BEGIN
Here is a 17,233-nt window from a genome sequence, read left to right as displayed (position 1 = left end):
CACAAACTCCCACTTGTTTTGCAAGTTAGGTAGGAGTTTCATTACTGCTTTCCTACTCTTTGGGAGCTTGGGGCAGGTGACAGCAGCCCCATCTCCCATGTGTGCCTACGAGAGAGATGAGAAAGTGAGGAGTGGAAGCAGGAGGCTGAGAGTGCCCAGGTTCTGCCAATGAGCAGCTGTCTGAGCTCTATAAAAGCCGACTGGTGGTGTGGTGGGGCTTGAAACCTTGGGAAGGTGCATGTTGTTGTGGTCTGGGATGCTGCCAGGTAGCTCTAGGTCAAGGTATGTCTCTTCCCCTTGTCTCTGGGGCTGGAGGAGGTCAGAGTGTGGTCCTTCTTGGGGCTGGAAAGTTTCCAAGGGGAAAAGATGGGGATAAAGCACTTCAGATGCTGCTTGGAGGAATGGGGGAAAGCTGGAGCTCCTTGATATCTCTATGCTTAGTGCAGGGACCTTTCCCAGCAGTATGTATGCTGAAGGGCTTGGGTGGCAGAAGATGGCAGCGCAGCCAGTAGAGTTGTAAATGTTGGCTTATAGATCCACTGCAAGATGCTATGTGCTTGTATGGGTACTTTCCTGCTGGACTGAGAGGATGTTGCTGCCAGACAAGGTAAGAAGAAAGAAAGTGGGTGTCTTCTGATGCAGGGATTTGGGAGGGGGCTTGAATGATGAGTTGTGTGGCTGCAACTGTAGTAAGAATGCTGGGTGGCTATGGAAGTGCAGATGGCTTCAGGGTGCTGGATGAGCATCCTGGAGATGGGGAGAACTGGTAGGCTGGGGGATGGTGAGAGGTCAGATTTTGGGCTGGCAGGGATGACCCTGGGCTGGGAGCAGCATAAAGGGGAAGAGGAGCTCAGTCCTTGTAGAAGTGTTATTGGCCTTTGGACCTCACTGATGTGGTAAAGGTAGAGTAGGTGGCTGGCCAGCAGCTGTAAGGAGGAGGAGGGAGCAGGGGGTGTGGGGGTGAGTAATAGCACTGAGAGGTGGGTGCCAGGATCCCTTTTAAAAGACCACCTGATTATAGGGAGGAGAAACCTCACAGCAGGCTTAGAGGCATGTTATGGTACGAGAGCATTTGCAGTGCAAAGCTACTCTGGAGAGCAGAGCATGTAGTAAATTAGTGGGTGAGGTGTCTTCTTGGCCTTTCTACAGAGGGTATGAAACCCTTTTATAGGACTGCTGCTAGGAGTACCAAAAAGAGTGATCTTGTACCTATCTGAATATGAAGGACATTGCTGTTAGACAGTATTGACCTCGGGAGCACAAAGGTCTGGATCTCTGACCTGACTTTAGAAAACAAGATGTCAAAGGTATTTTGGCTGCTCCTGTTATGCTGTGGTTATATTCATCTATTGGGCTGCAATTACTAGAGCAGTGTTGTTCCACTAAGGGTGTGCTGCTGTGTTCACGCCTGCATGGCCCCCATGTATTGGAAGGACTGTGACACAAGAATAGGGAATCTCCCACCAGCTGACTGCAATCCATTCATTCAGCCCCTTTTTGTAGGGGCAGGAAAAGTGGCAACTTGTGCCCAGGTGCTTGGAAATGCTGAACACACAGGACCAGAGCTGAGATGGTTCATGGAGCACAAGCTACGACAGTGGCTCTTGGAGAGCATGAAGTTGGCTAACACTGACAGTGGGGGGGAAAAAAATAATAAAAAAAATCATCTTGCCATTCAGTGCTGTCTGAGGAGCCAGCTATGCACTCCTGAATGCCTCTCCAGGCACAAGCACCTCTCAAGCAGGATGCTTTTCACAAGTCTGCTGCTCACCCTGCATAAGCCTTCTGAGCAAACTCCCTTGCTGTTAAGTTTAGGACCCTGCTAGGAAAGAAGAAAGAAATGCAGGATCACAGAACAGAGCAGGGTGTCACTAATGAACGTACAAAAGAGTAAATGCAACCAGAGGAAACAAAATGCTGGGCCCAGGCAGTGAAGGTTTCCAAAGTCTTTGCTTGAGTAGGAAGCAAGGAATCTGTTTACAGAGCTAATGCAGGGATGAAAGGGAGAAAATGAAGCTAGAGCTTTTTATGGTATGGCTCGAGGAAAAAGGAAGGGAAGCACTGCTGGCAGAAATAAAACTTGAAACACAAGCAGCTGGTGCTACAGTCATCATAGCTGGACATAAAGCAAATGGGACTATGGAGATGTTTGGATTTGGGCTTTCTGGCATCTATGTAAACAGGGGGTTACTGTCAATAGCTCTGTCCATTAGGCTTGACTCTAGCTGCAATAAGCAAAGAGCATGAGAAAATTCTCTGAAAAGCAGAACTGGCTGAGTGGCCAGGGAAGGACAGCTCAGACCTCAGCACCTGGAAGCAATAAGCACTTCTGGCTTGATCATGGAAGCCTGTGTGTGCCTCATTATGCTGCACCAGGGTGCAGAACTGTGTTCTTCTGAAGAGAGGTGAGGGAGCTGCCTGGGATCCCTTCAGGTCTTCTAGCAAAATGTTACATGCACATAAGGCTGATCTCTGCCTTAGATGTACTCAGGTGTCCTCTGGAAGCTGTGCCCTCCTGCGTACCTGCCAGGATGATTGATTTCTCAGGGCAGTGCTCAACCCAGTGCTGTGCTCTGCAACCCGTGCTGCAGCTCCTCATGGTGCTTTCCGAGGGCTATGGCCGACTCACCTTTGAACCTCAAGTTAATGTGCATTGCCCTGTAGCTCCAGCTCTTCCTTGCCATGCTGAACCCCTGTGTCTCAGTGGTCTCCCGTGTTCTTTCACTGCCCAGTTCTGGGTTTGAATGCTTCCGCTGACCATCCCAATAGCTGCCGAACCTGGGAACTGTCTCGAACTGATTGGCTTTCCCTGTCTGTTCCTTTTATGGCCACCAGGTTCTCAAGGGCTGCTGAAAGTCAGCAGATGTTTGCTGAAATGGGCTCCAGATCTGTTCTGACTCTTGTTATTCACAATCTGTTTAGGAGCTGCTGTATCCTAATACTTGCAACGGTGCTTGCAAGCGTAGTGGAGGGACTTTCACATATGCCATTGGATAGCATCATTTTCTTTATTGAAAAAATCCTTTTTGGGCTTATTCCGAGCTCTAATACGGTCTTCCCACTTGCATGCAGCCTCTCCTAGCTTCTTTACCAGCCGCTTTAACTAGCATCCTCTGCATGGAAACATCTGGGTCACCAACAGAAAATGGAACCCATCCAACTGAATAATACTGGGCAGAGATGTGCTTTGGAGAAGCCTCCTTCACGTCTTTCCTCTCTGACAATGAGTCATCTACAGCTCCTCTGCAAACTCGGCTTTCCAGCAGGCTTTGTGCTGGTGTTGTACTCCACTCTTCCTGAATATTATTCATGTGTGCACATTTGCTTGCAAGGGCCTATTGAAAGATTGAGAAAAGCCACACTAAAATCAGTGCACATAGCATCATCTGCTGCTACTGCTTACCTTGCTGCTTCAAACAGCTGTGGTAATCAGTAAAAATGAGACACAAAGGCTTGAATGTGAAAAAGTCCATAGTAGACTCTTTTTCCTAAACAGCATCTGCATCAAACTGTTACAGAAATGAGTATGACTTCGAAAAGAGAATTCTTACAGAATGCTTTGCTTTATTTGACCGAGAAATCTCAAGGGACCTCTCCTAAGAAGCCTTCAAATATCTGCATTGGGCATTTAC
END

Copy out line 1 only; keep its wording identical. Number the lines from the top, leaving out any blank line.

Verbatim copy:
Here is a 17,233-nt window from a genome sequence, read left to right as displayed (position 1 = left end):